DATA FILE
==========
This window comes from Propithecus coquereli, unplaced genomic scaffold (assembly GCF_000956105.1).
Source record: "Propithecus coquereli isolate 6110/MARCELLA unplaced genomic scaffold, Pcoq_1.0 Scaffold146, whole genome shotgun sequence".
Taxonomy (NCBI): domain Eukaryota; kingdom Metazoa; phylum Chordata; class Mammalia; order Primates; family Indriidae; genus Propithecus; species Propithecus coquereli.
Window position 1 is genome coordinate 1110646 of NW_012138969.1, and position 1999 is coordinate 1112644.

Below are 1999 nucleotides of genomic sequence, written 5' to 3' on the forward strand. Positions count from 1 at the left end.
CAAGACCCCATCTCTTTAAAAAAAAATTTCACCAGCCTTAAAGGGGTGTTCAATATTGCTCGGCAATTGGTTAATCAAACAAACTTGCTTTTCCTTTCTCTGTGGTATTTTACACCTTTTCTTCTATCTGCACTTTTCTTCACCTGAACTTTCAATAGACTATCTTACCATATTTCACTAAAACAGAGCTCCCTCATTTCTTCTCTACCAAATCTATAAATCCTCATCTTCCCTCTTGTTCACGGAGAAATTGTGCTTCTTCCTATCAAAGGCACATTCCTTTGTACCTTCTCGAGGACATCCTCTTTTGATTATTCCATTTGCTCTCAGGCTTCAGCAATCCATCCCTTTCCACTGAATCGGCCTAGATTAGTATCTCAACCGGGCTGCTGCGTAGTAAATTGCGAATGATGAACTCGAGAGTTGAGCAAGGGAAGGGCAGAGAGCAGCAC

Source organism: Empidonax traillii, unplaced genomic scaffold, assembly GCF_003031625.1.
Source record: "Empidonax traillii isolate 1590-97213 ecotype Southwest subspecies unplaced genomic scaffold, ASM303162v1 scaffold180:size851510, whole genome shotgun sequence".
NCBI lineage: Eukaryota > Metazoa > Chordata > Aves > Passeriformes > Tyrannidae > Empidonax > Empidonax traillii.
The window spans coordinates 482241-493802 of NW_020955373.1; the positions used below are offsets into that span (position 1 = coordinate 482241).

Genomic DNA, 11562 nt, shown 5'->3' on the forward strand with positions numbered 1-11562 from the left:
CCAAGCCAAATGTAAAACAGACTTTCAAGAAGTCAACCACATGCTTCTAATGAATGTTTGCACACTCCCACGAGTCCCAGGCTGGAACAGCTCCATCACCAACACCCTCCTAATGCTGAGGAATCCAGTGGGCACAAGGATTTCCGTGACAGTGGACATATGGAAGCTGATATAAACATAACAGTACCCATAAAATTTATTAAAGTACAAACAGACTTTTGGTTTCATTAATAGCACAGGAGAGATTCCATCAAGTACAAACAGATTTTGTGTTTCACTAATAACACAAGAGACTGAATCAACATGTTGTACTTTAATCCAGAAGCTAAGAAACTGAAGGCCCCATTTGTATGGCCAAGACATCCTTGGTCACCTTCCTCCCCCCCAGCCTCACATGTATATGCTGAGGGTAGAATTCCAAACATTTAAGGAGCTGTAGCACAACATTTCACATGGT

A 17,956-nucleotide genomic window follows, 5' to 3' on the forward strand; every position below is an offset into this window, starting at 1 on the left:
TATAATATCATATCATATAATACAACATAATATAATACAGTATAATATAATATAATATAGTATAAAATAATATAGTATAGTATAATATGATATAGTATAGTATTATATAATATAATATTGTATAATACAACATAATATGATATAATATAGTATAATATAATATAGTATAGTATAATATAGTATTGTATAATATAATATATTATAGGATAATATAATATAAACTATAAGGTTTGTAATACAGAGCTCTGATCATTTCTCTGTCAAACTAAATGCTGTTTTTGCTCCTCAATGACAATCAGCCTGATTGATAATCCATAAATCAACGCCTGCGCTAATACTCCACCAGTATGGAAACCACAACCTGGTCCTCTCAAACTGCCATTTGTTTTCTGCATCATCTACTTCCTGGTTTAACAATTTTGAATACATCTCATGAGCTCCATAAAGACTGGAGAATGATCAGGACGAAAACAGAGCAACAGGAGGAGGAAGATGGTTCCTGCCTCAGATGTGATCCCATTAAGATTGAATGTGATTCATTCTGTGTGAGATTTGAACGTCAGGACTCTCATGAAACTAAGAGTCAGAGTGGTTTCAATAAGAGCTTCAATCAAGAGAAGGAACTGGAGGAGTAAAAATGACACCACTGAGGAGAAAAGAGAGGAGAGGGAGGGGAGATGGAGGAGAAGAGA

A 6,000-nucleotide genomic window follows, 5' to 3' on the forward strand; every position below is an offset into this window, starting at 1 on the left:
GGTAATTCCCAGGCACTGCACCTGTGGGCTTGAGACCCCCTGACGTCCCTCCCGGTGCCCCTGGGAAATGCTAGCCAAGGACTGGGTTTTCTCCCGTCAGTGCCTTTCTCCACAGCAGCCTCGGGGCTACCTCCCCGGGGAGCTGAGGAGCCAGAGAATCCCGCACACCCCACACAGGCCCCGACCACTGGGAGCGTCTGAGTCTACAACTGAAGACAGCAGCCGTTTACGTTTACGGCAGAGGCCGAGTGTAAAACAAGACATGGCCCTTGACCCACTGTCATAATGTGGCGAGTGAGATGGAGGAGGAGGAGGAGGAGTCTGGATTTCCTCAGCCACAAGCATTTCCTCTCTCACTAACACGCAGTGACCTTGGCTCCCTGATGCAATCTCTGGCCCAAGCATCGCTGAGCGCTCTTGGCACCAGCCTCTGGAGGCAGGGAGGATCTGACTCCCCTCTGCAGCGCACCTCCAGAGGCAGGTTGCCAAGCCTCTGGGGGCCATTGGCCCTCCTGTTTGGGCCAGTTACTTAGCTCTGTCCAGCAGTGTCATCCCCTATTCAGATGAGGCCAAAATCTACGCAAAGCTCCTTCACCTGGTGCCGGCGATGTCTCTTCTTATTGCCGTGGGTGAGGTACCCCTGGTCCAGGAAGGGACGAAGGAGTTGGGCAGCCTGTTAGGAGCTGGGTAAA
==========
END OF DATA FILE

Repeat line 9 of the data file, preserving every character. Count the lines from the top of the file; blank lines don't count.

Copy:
NCBI lineage: Eukaryota > Metazoa > Chordata > Aves > Passeriformes > Tyrannidae > Empidonax > Empidonax traillii.